Accountable Health Care: Competing Interests, Goals and Policy Approaches

Award Year:
Marc Rodwin
Healthcare Organization, Managed Care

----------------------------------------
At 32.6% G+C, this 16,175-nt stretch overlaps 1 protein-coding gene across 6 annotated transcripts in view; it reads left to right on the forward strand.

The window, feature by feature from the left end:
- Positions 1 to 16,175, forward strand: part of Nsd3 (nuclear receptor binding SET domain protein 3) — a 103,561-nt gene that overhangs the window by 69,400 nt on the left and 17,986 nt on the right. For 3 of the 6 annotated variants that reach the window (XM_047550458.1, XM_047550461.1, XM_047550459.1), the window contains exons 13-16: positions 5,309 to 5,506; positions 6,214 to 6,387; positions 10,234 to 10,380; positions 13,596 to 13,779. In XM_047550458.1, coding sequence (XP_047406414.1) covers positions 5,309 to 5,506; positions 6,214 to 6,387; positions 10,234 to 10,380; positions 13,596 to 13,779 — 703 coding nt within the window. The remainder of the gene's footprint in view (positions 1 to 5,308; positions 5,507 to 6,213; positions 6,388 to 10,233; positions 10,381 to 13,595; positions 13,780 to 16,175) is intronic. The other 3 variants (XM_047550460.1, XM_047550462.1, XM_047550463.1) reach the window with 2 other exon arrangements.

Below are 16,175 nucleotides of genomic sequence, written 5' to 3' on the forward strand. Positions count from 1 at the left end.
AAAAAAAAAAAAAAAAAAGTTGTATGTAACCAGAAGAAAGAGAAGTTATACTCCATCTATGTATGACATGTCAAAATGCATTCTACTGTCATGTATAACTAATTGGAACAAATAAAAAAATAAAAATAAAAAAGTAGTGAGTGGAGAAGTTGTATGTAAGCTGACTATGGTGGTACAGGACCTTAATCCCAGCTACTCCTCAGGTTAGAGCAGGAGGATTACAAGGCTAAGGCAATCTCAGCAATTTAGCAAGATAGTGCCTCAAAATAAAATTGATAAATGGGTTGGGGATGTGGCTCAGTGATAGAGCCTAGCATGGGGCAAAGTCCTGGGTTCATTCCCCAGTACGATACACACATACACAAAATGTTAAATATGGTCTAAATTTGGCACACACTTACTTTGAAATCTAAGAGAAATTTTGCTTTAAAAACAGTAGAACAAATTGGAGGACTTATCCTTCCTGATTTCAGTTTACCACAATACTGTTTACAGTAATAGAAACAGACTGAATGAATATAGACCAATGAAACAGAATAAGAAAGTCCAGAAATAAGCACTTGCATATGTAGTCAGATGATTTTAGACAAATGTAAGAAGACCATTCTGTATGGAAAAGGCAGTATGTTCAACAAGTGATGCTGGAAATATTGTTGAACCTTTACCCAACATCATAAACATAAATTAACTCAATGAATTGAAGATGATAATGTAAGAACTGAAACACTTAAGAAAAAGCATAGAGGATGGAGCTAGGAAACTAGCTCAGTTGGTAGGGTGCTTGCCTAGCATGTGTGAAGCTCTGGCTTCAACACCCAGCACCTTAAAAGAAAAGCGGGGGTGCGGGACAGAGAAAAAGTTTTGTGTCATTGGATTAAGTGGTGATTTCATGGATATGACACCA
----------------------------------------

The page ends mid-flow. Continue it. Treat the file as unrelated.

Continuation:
This project explores the quest for responsible health care by examining the accountability of physicians, administrators, and organizations to consumers of health care, payers, and the general public. Accountability is looked at in the context of managed care organizations. Particular emphasis is placed on examining tensions and trade-offs among competing parties, and how changes in health policy affect accountability. Dr. Rodwin clarifies the concept and use of accountability in various disciplines; describes how it became an issue in health policy and how thinking about accountability has evolved. He suggests ways to improve accountability in health care, drawing lessons from other fields, including education and law enforcement. Central to the study is a comparison of the pros and cons of five mechanisms for promoting accountability: ethics and informal norms; political voice or representation; financial controls and incentives; administrative processes; and law.